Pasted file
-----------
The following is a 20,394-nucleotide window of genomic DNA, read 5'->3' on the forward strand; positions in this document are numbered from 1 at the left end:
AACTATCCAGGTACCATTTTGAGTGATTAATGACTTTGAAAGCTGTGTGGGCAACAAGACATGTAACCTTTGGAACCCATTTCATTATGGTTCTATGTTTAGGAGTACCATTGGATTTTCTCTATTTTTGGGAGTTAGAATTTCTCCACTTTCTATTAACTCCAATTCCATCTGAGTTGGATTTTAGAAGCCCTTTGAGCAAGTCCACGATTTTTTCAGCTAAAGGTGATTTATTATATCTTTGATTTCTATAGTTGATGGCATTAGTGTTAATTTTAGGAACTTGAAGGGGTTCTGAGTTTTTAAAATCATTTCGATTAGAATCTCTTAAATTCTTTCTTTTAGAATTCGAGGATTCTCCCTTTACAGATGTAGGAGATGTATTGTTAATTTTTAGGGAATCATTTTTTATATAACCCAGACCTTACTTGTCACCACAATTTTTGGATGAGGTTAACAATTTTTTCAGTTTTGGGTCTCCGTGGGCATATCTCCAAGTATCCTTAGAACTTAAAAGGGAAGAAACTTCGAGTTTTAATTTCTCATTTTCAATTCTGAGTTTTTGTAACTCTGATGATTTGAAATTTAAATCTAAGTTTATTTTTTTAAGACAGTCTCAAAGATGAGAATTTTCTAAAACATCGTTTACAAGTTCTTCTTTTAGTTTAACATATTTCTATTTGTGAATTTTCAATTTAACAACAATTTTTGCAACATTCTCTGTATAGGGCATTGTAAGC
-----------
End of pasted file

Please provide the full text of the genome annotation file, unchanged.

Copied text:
The following is a 20,394-nucleotide window of genomic DNA, read 5'->3' on the forward strand; positions in this document are numbered from 1 at the left end:
AACTATCCAGGTACCATTTTGAGTGATTAATGACTTTGAAAGCTGTGTGGGCAACAAGACATGTAACCTTTGGAACCCATTTCATTATGGTTCTATGTTTAGGAGTACCATTGGATTTTCTCTATTTTTGGGAGTTAGAATTTCTCCACTTTCTATTAACTCCAATTCCATCTGAGTTGGATTTTAGAAGCCCTTTGAGCAAGTCCACGATTTTTTCAGCTAAAGGTGATTTATTATATCTTTGATTTCTATAGTTGATGGCATTAGTGTTAATTTTAGGAACTTGAAGGGGTTCTGAGTTTTTAAAATCATTTCGATTAGAATCTCTTAAATTCTTTCTTTTAGAATTCGAGGATTCTCCCTTTACAGATGTAGGAGATGTATTGTTAATTTTTAGGGAATCATTTTTTATATAACCCAGACCTTACTTGTCACCACAATTTTTGGATGAGGTTAACAATTTTTTCAGTTTTGGGTCTCCGTGGGCATATCTCCAAGTATCCTTAGAACTTAAAAGGGAAGAAACTTCGAGTTTTAATTTCTCATTTTCAATTCTGAGTTTTTGTAACTCTGATGATTTGAAATTTAAATCTAAGTTTATTTTTTTAAGACAGTCTCAAAGATGAGAATTTTCTAAAACATCGTTTACAAGTTCTTCTTTTAGTTTAACATATTTCTATTTGTGAATTTTCAATTTAACAACAATTTTTGCAACATTCTCTGTATAGGGCATTGTAAGC